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Live and die with dignity: a publisher vs. a kingdom - New Mandala

In the publisher’s foreword to the recent prison memoir มันทำร้ายเราได้แค่นี้แหละ (That’s All He Could Do To Us) written by Prontip Mankhong, who served time for lese majeste for directing a play in 2013, a line is drawn between “survivors” (phu rod) and those who did not. Back in 2014—not long after the junta took power—that line separated the publisher tasked with bearing witness and providing comfort on one side, and the playwright tasked with bearing the consequences and providing testimony on the other:

I met ‘Demon Child’ Prontip Mankhong one evening in mid-August 2014 in front of the holding cells at Chana Songkhram police station. We did not know one another, even though I had seen her, surrounded by the people, on the theatre stages created from her striking reclamation of the streets.

Gathered in front of her cell, her friends beseeched me—as the only ‘grown-up’ present in their eyes—to comfort her and stop the flow of her streaming tears. But what could I say in such a time of shame and injustice? In that time after the 22 May 2014 coup in which I was one of the ‘survivors’ and you were not? I forced myself to tell her to accept it and think of it as entering into a new theater. Turn it into raw material. Endure to write about it. I promised to wait and publish what she wrote. She kept her promise, and I did as well. [Tyrell Haberkorn’s translation]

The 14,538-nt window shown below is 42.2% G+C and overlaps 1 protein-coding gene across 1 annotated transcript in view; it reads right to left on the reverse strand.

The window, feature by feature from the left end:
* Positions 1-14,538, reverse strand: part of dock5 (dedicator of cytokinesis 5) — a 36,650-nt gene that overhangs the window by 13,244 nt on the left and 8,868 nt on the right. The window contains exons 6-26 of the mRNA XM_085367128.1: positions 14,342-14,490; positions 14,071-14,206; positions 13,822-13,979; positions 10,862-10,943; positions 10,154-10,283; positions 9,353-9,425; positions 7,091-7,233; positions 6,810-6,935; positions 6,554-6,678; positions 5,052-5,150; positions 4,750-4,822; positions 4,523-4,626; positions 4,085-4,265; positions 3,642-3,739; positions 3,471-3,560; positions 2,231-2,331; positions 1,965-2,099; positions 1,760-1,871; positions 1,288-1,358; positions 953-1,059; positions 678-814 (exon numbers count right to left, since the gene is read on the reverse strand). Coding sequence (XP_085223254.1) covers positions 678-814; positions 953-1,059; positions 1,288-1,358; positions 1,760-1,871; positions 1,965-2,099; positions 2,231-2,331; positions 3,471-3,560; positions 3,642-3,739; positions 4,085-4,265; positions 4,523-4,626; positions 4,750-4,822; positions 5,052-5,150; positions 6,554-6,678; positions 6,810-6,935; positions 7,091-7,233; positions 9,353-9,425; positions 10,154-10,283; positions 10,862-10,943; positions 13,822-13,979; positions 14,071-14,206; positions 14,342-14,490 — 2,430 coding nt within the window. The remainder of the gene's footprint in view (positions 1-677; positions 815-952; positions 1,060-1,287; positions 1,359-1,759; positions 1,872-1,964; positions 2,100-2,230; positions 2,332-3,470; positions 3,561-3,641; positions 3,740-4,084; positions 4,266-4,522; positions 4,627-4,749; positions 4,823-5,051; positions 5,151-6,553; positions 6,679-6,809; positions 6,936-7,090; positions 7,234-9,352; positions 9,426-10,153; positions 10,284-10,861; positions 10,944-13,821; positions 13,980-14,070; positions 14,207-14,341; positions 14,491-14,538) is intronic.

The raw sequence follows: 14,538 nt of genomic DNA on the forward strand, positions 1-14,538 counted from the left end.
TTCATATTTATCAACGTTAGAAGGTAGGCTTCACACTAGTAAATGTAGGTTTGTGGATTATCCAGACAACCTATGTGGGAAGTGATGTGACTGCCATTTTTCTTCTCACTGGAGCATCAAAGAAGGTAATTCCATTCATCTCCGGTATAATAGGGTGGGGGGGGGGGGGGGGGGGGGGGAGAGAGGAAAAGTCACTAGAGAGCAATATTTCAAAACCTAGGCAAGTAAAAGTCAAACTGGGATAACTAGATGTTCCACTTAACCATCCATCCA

Five years on, what now is the defining quality of phu rod, which may also be translated as “those who got away”? Against the creepy disappearances and grisly reappearances of Thai political dissidents abroad, one cannot avert one’s mind from the possibility that such ends could any day now creep into the fates of dissidents living in the kingdom. Now, when no one is safe, it seems more fitting to wonder about death on both sides: very literal death for the political refugee, and less literal death for the dissident publisher at home. I don’t think about death that often, but I’m surrounded by people who see no other fate but death, either for themselves, for their refugee friends, or for our publishing house.

Two Thais walk into a cinema to see the neo-noir action blockbuster John Wick 3: Parabellum. Cue the royal anthem before the film. Please rise to pay respect to His Majesty the King. One remains seated with their mind blank. The other gets up just like everyone else, with the crucial difference being the question fixed in her mind while her eyes remain glued to the images on screen: “Did you kill my friend?”

Back in 2012, when the same independent publisher, Ida Aroonwong of Aan Publishing, gave a talk at Cornell University tentatively titled “The Place of a Publisher in Democracy with the King as the Head of State”, she stated her mission:

If Aan can still do something in a moment like this, that ability rests on our finding a place for them [female subjects affected by lese majeste persecutions] to stand with dignity through collaboration to produce or publish their stories. So that, both they and Aan may still be somebody with a vocal voice who remain as unscathed (khlaew khlaad) as possible, both as women and as subjects of Thailand, a democracy with the king as the head of state. [my translation]

The year 2012 was a much more open and vibrant time for domestic debate through cultural and artistic work, even though the abuse of the lese majeste law was on the rise. At least we had a democratically elected government, and the royal succession hadn’t happened yet. It was still possible for a very small and very dissident publisher like Aan to talk about maintaining dignity and survival in the same breath.